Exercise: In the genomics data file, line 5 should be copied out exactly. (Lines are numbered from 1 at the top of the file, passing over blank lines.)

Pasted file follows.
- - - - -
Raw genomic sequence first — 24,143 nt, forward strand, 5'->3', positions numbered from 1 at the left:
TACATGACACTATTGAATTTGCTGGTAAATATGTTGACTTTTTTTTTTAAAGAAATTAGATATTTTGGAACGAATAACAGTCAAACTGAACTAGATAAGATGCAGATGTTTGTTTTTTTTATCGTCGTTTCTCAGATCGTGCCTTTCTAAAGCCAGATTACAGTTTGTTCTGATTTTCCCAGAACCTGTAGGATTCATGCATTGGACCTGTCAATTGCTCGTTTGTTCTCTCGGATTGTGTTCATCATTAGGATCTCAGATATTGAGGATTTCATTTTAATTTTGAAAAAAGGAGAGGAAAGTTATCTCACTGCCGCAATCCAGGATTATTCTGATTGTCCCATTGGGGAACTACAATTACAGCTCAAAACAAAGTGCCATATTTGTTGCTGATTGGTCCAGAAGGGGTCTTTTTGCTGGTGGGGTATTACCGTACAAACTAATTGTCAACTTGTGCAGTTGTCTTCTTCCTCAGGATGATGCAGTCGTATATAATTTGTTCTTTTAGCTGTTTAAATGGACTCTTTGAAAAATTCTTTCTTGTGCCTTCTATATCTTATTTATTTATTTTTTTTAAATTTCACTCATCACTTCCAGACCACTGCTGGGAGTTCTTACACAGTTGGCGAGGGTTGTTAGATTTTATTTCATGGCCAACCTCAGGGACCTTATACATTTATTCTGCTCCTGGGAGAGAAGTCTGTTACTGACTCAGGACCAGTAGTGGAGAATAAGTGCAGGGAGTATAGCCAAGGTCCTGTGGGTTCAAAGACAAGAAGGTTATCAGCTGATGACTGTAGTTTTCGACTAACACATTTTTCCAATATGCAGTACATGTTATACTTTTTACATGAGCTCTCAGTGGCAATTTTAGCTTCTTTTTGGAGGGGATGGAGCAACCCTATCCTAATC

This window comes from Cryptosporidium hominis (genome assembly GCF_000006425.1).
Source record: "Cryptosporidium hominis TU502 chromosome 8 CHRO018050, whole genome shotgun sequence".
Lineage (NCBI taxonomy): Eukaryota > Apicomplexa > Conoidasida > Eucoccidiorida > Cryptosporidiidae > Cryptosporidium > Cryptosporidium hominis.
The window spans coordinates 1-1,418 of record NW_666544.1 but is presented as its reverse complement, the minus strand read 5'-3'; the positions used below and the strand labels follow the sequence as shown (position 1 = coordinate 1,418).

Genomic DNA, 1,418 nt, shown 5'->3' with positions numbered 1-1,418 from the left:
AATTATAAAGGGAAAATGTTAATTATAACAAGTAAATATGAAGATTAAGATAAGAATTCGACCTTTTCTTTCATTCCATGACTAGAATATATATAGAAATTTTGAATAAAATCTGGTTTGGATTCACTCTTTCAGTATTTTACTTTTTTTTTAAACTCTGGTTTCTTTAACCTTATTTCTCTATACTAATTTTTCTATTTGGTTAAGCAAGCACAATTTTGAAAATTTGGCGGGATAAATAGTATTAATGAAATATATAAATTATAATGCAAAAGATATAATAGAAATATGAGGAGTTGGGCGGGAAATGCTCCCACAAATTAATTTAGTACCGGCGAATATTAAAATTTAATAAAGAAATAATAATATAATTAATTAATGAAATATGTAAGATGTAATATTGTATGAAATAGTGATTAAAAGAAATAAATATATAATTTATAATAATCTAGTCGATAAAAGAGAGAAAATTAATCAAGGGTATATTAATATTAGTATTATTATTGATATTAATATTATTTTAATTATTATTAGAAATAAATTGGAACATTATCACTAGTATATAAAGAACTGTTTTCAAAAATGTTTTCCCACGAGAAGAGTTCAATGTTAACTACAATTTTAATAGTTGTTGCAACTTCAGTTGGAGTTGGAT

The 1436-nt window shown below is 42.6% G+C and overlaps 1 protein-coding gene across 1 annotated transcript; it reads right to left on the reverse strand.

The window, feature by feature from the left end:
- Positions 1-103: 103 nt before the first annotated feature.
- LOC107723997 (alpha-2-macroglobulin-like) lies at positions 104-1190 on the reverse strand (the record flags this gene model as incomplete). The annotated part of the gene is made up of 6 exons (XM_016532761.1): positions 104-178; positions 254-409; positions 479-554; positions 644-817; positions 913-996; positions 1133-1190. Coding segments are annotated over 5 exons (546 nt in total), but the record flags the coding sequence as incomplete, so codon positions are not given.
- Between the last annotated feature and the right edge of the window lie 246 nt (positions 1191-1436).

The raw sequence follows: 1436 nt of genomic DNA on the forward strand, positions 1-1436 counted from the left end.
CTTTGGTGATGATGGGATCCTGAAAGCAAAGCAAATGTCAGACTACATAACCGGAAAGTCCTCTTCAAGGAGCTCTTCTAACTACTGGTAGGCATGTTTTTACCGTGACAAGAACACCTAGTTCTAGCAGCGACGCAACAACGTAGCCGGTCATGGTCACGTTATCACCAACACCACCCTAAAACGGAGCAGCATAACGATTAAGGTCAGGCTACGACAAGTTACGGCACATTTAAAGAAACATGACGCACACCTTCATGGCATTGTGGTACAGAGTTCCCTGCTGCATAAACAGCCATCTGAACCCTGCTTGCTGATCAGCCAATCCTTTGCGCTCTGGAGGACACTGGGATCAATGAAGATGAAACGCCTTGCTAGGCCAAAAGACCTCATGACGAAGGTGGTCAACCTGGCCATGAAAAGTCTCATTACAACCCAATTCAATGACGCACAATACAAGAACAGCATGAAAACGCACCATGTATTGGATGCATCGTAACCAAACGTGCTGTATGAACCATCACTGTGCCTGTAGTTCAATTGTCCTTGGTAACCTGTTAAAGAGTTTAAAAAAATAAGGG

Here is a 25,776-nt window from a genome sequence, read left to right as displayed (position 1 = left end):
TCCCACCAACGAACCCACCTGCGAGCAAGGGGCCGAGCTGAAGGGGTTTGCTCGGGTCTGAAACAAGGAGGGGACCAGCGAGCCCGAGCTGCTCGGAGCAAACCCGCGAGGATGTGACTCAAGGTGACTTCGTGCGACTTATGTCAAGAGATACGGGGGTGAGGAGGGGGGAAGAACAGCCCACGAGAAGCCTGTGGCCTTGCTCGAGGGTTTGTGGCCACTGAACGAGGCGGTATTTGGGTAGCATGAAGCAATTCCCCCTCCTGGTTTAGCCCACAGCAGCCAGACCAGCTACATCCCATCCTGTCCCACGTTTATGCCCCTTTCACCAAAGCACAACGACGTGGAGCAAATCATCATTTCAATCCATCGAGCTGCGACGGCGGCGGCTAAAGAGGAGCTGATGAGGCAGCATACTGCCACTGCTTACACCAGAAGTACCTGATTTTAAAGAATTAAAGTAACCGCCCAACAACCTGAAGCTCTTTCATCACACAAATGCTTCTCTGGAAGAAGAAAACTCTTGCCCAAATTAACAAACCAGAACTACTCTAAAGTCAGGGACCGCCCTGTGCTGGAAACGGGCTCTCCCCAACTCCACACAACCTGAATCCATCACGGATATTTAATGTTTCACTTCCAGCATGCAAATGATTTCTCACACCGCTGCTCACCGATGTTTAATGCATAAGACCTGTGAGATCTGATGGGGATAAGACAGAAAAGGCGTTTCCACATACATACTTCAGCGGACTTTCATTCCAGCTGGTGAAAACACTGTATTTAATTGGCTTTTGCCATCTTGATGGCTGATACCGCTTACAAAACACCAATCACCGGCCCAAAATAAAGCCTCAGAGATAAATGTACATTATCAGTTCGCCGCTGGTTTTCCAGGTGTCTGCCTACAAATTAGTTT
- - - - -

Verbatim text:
Lineage (NCBI taxonomy): Eukaryota > Apicomplexa > Conoidasida > Eucoccidiorida > Cryptosporidiidae > Cryptosporidium > Cryptosporidium hominis.